Gold is a noble element, one so chemically stable that it’s found untarnished in the ground. But under some conditions, it can be converted to gold salts, which were the standard of care for rheumatoid arthritis. However, gold salts – which are quite toxic –have been replaced with a number of superior immunosuppressive drugs over the past two decades. The Golden Age of gold salts is over.
Cancer from radioactive gold? Like there isn't enough to worry about. But during the 1930s and 40s, it happened. A small number of rings were illegally manufactured from radioactive gold and there were consequences to ring fingers decades later.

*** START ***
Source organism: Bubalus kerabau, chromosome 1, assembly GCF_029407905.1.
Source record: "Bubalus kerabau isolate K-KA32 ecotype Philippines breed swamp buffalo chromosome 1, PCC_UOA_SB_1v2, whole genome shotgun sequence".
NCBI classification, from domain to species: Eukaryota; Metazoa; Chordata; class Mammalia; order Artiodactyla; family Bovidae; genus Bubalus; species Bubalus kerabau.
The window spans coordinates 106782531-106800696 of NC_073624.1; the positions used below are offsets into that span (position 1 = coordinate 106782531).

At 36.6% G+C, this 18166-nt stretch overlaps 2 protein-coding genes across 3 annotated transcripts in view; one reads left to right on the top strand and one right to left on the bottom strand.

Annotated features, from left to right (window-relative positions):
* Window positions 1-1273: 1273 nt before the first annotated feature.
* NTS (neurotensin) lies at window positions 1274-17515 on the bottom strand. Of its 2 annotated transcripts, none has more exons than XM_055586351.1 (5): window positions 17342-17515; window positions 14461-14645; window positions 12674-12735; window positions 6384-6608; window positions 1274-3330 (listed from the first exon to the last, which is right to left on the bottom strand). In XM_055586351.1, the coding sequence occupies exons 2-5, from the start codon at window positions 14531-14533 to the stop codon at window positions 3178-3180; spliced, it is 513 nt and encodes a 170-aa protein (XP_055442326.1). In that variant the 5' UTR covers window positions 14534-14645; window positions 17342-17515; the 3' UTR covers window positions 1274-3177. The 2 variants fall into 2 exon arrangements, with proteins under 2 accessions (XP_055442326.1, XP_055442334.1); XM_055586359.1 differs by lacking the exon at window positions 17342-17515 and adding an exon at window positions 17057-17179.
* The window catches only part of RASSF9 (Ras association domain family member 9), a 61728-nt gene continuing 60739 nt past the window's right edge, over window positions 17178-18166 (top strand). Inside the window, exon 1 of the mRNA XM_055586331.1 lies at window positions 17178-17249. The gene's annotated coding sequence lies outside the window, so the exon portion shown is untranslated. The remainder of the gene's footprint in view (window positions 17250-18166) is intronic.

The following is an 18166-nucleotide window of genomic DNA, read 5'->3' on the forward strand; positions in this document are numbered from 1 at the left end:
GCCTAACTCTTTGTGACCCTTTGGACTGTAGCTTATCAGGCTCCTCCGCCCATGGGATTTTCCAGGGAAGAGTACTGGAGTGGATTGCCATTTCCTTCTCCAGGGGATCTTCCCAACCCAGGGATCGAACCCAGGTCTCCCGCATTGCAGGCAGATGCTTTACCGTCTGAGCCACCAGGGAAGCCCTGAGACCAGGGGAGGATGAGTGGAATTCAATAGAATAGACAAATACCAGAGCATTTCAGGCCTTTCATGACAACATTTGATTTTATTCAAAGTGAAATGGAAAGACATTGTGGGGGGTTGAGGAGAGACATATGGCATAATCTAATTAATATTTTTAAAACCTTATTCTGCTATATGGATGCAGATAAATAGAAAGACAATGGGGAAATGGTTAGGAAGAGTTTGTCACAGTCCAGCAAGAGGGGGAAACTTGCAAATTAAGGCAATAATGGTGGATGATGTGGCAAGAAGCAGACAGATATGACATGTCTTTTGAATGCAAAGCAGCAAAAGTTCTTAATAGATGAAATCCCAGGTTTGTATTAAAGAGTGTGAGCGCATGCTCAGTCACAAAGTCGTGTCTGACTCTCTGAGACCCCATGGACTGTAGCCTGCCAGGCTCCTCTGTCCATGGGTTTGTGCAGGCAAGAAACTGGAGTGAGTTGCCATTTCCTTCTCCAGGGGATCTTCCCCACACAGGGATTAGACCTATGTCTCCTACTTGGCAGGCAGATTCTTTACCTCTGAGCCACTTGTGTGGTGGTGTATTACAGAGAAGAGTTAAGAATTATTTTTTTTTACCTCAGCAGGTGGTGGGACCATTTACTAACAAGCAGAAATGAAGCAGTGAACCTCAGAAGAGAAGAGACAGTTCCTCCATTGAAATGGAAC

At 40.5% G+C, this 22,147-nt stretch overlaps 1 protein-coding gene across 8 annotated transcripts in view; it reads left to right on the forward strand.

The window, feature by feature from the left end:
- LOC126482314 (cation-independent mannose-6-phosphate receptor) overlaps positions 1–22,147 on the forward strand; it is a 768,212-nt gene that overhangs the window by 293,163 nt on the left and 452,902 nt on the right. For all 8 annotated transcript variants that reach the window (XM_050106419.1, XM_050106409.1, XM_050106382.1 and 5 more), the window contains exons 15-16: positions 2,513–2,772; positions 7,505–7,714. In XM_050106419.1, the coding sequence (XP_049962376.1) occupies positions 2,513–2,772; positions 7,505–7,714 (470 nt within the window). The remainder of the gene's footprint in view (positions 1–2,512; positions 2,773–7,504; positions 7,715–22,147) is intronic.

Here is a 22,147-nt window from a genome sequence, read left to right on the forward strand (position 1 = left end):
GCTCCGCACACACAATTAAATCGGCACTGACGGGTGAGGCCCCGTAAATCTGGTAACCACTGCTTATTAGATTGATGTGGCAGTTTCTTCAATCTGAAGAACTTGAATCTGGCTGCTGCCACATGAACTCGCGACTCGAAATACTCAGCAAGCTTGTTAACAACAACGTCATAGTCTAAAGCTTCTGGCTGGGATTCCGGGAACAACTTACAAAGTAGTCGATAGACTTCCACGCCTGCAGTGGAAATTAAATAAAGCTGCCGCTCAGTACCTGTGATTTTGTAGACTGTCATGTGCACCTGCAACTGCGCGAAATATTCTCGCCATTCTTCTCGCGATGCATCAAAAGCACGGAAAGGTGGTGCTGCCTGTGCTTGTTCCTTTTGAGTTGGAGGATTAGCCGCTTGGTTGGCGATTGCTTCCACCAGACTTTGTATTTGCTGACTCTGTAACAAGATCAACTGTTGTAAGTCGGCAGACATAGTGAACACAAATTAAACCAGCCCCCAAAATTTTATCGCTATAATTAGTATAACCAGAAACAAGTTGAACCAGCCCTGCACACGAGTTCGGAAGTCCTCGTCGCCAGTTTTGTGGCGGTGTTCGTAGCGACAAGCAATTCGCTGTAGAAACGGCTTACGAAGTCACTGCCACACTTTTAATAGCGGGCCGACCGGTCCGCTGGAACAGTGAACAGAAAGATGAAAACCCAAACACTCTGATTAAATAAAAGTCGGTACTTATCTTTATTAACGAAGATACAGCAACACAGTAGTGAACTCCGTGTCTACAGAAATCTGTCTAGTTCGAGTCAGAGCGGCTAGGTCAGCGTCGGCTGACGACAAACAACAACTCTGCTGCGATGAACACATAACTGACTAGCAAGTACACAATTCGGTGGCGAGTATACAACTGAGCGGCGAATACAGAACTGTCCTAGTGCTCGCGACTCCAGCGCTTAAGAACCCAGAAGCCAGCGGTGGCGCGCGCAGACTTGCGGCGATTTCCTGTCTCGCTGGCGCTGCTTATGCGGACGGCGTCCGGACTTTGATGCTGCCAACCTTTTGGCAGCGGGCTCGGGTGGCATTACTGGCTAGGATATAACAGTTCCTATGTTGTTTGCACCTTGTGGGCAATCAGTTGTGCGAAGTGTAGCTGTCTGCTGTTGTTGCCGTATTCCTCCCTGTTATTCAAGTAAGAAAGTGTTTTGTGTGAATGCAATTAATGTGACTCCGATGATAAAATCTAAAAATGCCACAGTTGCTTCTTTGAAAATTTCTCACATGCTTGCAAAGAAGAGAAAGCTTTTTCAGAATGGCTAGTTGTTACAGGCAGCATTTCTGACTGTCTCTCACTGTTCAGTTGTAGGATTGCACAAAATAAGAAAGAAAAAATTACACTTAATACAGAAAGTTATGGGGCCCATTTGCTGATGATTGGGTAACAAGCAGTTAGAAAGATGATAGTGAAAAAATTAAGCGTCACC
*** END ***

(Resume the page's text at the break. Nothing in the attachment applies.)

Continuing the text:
Gold is known as a noble metal because of its lack of chemical reactivity. But if you treat it right, you can get it to do some cool things. You can chew on it, make some lousy drugs, screw up the environment mining it, and (maybe) even make a super-pricey burger. Really.
What these two processes share is baked into the math of each. In fact, in that respect, they're nearly identical. They both involve some stuff (atoms or money) that is either growing or shrinking. And best yet, they both have a magic number. 
Besides making wigs, or perhaps some rather bizarre clothing and artwork, there aren't a lot of practical uses for discarded human hair. But that could change thanks to a team of Japanese and South Korean chemists.